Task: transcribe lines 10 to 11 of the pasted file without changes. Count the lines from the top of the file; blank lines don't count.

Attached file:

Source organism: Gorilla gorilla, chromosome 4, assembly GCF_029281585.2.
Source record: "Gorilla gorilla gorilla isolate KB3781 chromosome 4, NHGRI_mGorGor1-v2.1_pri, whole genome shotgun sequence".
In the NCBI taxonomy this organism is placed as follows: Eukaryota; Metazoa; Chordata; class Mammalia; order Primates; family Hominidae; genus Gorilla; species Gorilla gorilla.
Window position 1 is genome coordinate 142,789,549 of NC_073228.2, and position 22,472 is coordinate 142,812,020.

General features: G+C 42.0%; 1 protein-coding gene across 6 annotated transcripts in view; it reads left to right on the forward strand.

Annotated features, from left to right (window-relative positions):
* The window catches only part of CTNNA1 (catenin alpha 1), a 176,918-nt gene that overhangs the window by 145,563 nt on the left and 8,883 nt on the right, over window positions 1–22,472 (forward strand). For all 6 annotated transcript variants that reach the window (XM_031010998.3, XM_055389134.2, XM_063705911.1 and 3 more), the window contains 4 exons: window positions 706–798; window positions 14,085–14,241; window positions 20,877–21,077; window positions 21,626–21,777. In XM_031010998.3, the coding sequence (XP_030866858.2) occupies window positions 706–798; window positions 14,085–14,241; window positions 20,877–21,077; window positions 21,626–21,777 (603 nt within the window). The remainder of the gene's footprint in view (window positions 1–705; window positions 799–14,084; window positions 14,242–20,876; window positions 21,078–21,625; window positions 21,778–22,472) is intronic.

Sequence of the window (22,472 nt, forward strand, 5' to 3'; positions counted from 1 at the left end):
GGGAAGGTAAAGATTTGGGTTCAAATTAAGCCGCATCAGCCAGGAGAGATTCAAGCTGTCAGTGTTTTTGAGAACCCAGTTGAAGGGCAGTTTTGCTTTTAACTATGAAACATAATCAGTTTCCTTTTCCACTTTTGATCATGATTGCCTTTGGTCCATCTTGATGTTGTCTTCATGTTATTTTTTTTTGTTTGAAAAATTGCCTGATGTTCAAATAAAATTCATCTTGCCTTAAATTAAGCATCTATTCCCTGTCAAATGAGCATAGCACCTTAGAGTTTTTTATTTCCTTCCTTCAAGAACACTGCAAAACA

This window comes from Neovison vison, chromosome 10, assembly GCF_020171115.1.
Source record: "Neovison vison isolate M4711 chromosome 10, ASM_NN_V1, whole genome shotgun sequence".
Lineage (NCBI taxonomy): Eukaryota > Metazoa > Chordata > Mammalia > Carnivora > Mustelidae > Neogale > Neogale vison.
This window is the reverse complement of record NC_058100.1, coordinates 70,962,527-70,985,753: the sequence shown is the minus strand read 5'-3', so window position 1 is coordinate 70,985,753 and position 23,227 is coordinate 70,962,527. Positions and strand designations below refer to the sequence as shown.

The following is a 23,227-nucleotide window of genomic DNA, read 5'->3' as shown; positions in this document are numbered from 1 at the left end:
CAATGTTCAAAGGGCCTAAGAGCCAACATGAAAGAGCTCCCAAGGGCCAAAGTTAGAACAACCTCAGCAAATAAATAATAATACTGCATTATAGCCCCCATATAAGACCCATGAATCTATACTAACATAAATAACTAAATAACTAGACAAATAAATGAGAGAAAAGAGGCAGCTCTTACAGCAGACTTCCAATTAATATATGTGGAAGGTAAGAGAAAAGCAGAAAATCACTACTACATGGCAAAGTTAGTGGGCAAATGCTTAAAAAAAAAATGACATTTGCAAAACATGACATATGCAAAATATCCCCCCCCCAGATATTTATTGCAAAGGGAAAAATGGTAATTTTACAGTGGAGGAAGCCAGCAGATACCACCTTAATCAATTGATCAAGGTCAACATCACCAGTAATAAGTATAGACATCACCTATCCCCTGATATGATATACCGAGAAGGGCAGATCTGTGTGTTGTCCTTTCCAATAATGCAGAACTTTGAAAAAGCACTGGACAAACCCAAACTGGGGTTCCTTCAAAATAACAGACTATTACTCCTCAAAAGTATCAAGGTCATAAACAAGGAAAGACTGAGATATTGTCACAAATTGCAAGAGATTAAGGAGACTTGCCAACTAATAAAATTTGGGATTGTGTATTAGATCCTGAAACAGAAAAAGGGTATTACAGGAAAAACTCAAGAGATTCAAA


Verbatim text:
This window comes from Neovison vison, chromosome 10, assembly GCF_020171115.1.
Source record: "Neovison vison isolate M4711 chromosome 10, ASM_NN_V1, whole genome shotgun sequence".